LOS ANGELES – LA County taxpayers will confuse themselves trying to keep up with the amount of money flowing to help the homeless. Between the City of Los Angeles’ push for Measure HHH, and LA County’s Measure H, an extraordinary amount of funds are flowing to nonprofits, while the number of homeless continues to increase.
In November 2017, interested cities were awarded planning grants to develop city-specific plans to prevent and combat homelessness, through an initiative created by L.A. County and United Way of Greater Los Angeles’ Home for Good Funders Collaborative and financed by an allocation of more than $2 million from the County Board of Supervisors. 40 cities submitted plans.
In September 2018, the Los Angeles County Board of Supervisors approved $9 million in Measure H funding to bolster the work of cities in implementing city-specific plans to combat and prevent homelessness. The funds will be allocated to cities through an RFP solicitation process, in conjunction with the United Way of Greater Los Angeles’ Home for Good Funders Collaborative.
In January 2019, L.A. County made an increased in investment in partnership with the cities by awarding $3.8 million in Measure H funding to bolster the implementation of city-specific plans to combat and prevent homelessness.
During this time, Sachi Hamai served as the CEO of LA County, while simultaneously being on the board of United Way of Greater LA. It is also believed she served on its board when a donation made by then Supervisor Mark Ridley-Thomas ended up at United Way’s headquarters as opposed to the local office in Los Angeles.
Ridley-Thomas directed the head of USC Social Work to contact Peter Manzo, chief executive of United Ways of California to steer a $100,000 campaign donation on behalf of Sebastian Ridley-Thomas.
Manzo said it was unusual for USC to donate to his organization, a statewide advocacy group. Typically, he said, L.A. donors gave to the local United Way of Greater Los Angeles. He said he assumed USC was interested in PRPI’s efforts to study African Americans throughout California. Manzo said he was never informed Ridley-Thomas’ campaign fund was the source of the money.
“My impression was that [Sebastian Ridley-Thomas has] got a good project, and they are trying to do the right thing,” Manzo said.LA Times
Simultaneously, as Ridley-Thomas was leveraging County contracts, allegedly in exchange for his son a professorship at USC, he was also leveraging his position to attack the Sheriff who appeared to be on to his scheme.
Sheriff Alex Villanueva alluded to a potential crime taking place between the County and United Ways.
The kerfuffle surrounded the County proposing the ballot measure, through the United Way, to reduce the Sheriff’s budget, allegedly to better address mental health and jail diversion services. It appears to be more of a “payday” for people and organizations close to Mark Ridley-Thomas.
Measure H passed. Hamai walked away with a $1.5 million settlement for “security”, and Mark Ridley-Thomas has been indicted on nearly two dozen counts of abusing his position.
What’s happened to the money from Measure H?
The County has implemented two programs to provide housing for the homeless: Project Homekey and Project Roomkey which continue to miss the mark, while service providers charged with “doing the work” increase salaries within their organizations, while the homeless continue to languish on the streets.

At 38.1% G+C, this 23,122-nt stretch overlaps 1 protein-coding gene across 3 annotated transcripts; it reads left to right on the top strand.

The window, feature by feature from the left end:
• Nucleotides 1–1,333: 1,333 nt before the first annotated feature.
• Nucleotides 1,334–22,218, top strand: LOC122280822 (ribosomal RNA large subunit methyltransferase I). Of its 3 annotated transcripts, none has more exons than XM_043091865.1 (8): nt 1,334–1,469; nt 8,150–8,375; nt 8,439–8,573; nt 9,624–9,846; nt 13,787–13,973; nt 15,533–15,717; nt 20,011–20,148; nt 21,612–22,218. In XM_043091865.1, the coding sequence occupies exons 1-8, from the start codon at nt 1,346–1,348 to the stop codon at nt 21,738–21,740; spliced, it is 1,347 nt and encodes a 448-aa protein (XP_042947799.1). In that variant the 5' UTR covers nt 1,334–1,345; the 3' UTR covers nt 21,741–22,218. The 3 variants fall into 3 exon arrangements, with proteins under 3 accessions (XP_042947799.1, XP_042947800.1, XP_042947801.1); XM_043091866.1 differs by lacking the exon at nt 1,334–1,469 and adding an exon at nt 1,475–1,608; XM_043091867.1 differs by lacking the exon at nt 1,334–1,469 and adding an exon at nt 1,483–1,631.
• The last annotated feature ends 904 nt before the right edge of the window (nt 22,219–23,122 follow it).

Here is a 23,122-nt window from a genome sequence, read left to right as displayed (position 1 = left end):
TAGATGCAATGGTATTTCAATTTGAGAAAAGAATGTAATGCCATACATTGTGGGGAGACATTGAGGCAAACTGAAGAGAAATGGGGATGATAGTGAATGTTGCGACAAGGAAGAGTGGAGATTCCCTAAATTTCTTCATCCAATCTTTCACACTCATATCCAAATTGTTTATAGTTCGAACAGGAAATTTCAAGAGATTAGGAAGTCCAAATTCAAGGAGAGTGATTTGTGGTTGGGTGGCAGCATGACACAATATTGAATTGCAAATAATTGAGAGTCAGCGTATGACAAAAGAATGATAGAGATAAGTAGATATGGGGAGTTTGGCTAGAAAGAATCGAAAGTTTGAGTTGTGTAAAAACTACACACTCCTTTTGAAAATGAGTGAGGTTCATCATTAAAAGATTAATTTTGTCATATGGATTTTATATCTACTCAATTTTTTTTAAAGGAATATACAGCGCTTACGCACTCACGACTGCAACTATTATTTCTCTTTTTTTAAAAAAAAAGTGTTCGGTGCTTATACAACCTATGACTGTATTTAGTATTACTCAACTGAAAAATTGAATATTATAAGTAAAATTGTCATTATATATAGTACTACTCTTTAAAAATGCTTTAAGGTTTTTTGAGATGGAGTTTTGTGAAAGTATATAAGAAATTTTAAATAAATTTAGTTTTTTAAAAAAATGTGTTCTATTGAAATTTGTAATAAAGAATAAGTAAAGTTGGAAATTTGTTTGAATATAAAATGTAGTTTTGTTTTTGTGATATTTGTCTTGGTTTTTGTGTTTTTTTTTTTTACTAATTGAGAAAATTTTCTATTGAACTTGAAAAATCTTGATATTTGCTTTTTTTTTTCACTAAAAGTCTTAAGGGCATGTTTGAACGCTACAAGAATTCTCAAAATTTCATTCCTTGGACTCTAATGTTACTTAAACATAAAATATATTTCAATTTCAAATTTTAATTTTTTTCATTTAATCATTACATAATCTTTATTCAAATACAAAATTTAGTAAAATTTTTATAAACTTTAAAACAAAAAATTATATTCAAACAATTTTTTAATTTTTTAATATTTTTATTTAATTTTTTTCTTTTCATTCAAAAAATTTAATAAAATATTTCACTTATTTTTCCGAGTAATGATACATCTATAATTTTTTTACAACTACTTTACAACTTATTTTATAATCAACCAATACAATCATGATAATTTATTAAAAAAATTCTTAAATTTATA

For example, First to Serve promoted a winter shelter for residents in South LA/Inglewood/Lennox who were experiencing homelessness. In 2016, it was big news that First to Serve was going to perform this work, as its CEO was connected to Chip Murray (Mark Ridley-Thomas) and Mayor Eric Garcetti (as seen in the photo).
First to Serve was founded by Rev. Richard Reed and is a multi-million dollar service provider for the community. It provides transitional and interim housing, domestic violence, substance abuse services, sober-living, registered licensed substance programs, and out-patients programs.
“I want to be a vessel for services to the underserved communities of Los Angeles. I’m reacting to the needs of the community,” says Rev. Reed.
Tax records show First to Serve nearly doubled their receipt of government grants in 2018. The prior year they brought in close to $6 million and the next year $14 million. Program service revenue took a steep hit and decreased from $3 million to $120,000. Reed’s salary remained at $144,000, however, he was given a $40,000 salary increase the following year. A nearly $80,000 loan was provided (presumably) to Reed that doesn’t show as being paid back.
Historically, First to Serve didn’t report payment of any travel related expenses for “federal, state, or local” public officials until 2019 when they record $350.000 in expenses.
From 2010 to 2019 the data shows the number of homeless increased by 39%, while pay to executives & directors increased by 104%.
Their website still details they provide shelters in SPA areas 5 and 6, however, a phone call to St. Margaret’s Center determined that isn’t necessarily true.
“We worked so hard to get that winter shelter up and running, and then once it got approved, they shut it down citing no participation,” said the person who answered (we are protecting their identity to avoid retaliation).
City ethics reports detail Reed gave a maximum campaign contribution to Ridley-Thomas’ return to city council where his priority would have been the “homeless”.
How do you not preclude this is “quid pro quo”?
To be continued….